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dc.contributor.authorTownend, G
dc.contributor.authorPendergast, D
dc.date.accessioned2017-08-28T23:41:34Z
dc.date.available2017-08-28T23:41:34Z
dc.date.issued2015
dc.identifier.issn1323-9686
dc.identifier.urihttp://hdl.handle.net/10072/96471
dc.description.abstractAcademic self-concept relates to students' perceptions of their academic accomplishments, and academic competence and expectations of academic success or failure. Academic self-concept has been identified as being critical for academic success in school as it underpins educational aspirations, academic interest, course selection, and achievement over time. Twice-exceptional students are intellectually gifted with a coexisting disability and hence present as a dual paradox for education systems, both in terms of being gifted and having a disability. The paradox of two, or one, or neither of the exceptionalities being visible in a child in school is due primarily to outward behaviours, lack of community knowledge, and challenges with identification (Vail, 1989). Despite over twenty years of empirical research on twice-exceptional students, the influences on academic self-concept remains virtually unexplored. This research investigates teachers' influences on the school experience of twice-exceptional students and how these influences shape academic self-concept. A case study research design includes both quantitative instrument data and interview data. Findings provide new understandings about teachers' influences on academic self-concept for twice-exceptional students. This research contributes to a gap in the field and leads to a better understanding that can be applied to policy and practice for gifted education.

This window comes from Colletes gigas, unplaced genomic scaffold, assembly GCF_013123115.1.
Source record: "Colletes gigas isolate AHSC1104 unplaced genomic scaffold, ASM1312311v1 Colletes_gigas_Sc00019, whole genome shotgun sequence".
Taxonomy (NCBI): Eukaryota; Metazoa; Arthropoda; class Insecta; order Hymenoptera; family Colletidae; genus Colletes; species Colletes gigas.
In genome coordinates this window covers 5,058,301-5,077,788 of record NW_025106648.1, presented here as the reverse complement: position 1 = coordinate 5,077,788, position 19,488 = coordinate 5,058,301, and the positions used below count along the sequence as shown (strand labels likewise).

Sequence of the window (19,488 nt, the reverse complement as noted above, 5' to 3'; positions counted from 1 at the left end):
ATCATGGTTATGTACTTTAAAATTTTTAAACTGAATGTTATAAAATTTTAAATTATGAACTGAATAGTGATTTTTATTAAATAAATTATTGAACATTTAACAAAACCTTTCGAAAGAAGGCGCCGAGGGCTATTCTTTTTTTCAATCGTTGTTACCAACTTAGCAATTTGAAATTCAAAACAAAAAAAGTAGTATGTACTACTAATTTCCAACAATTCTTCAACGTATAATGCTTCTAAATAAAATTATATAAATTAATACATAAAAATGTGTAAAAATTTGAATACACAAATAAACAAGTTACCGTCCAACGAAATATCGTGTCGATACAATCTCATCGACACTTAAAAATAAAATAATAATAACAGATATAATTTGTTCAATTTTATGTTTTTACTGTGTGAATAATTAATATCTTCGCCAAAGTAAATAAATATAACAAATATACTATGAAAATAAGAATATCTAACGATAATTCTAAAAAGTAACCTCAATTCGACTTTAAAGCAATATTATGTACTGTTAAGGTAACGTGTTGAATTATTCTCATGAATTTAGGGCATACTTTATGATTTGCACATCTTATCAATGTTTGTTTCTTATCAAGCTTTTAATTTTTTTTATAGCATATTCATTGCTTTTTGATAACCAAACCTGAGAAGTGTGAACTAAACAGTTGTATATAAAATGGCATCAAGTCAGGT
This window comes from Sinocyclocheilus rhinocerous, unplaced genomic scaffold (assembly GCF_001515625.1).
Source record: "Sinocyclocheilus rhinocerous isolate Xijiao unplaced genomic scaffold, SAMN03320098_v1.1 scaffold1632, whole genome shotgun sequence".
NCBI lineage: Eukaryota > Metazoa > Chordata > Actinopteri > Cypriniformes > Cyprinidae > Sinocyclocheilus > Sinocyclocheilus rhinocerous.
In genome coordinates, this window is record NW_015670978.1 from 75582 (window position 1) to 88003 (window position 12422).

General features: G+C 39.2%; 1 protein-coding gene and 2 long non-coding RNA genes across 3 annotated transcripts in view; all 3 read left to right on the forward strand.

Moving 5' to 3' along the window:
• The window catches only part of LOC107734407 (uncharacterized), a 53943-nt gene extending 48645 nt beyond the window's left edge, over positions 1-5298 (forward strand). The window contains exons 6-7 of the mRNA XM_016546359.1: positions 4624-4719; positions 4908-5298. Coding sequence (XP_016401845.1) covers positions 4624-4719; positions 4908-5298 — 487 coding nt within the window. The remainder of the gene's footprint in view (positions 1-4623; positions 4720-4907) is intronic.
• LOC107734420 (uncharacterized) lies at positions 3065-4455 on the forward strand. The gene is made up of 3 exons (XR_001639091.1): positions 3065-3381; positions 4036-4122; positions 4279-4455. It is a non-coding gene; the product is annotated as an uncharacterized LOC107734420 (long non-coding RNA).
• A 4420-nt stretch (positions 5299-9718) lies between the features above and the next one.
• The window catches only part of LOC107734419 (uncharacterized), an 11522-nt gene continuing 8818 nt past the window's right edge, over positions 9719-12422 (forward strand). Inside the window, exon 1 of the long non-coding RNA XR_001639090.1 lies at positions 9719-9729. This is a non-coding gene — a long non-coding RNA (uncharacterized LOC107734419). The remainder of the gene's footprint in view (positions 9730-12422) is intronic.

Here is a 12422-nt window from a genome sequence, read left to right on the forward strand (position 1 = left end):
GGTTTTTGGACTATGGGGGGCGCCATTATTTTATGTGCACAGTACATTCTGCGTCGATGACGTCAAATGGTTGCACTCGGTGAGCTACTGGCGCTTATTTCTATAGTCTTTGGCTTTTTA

dc.description.peerreviewedYes
dc.languageEnglish
dc.publisherAustralian Association for the Education of the Gifted and Talented
dc.publisher.placeAustralia
dc.publisher.urihttp://search.informit.com.au/documentSummary;dn=433407041881463;res=IELHSS
dc.relation.ispartofpagefrom37
dc.relation.ispartofpageto51
dc.relation.ispartofissue1
dc.relation.ispartofjournalAustralasian Journal of Gifted Education
dc.relation.ispartofvolume24
dc.subject.fieldofresearchSpecial Education and Disability
dc.subject.fieldofresearchSpecialist Studies in Education
dc.subject.fieldofresearchOther Education
dc.subject.fieldofresearchcode130312
dc.subject.fieldofresearchcode1303
dc.subject.fieldofresearchcode1399
dc.titleStudent voice: What can we learn from twice-exceptional students about the teacher’s role in enhancing or inhibiting academic self-concept
dc.typeJournal article
dc.type.descriptionC1 - Articles
dc.type.codeC - Journal Articles
dc.description.versionPublished
gro.facultyArts, Education & Law Group, School of Education and Professional Studies
gro.rights.copyright© 2015 Australian Association for Gifted and Talented Children. The attached file is reproduced here in accordance with the copyright policy of the publisher. Please refer to the journal's website for access to the definitive, published version.
gro.hasfulltextFull Text
gro.griffith.authorPendergast, Donna L.
gro.griffith.authorTownend, Geraldine


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